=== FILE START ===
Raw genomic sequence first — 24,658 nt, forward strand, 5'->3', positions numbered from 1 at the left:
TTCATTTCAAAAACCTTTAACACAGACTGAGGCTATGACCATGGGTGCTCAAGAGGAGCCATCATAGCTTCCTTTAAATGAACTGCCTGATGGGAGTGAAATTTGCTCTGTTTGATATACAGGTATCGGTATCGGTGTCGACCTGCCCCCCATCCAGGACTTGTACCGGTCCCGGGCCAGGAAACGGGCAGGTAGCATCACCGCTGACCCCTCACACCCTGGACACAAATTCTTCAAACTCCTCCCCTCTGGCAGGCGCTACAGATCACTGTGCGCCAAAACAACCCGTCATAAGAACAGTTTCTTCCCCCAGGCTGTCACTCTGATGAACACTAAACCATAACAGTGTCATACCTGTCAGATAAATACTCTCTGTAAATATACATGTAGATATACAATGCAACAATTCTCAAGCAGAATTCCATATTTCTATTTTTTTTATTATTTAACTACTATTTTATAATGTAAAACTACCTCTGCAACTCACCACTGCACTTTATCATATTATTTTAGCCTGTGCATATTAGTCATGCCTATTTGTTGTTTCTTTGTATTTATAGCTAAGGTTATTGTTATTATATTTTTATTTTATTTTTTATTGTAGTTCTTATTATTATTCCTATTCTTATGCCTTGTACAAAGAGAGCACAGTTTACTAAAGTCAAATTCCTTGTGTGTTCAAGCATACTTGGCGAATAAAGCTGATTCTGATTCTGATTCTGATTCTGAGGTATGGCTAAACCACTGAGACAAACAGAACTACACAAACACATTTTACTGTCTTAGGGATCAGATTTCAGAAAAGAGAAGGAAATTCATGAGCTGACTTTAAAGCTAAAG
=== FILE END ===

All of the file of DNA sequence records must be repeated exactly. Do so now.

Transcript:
Raw genomic sequence first — 24,658 nt, forward strand, 5'->3', positions numbered from 1 at the left:
TTCATTTCAAAAACCTTTAACACAGACTGAGGCTATGACCATGGGTGCTCAAGAGGAGCCATCATAGCTTCCTTTAAATGAACTGCCTGATGGGAGTGAAATTTGCTCTGTTTGATATACAGGTATCGGTATCGGTGTCGACCTGCCCCCCATCCAGGACTTGTACCGGTCCCGGGCCAGGAAACGGGCAGGTAGCATCACCGCTGACCCCTCACACCCTGGACACAAATTCTTCAAACTCCTCCCCTCTGGCAGGCGCTACAGATCACTGTGCGCCAAAACAACCCGTCATAAGAACAGTTTCTTCCCCCAGGCTGTCACTCTGATGAACACTAAACCATAACAGTGTCATACCTGTCAGATAAATACTCTCTGTAAATATACATGTAGATATACAATGCAACAATTCTCAAGCAGAATTCCATATTTCTATTTTTTTTATTATTTAACTACTATTTTATAATGTAAAACTACCTCTGCAACTCACCACTGCACTTTATCATATTATTTTAGCCTGTGCATATTAGTCATGCCTATTTGTTGTTTCTTTGTATTTATAGCTAAGGTTATTGTTATTATATTTTTATTTTATTTTTTATTGTAGTTCTTATTATTATTCCTATTCTTATGCCTTGTACAAAGAGAGCACAGTTTACTAAAGTCAAATTCCTTGTGTGTTCAAGCATACTTGGCGAATAAAGCTGATTCTGATTCTGATTCTGATTCTGAGGTATGGCTAAACCACTGAGACAAACAGAACTACACAAACACATTTTACTGTCTTAGGGATCAGATTTCAGAAAAGAGAAGGAAATTCATGAGCTGACTTTAAAGCTAAAG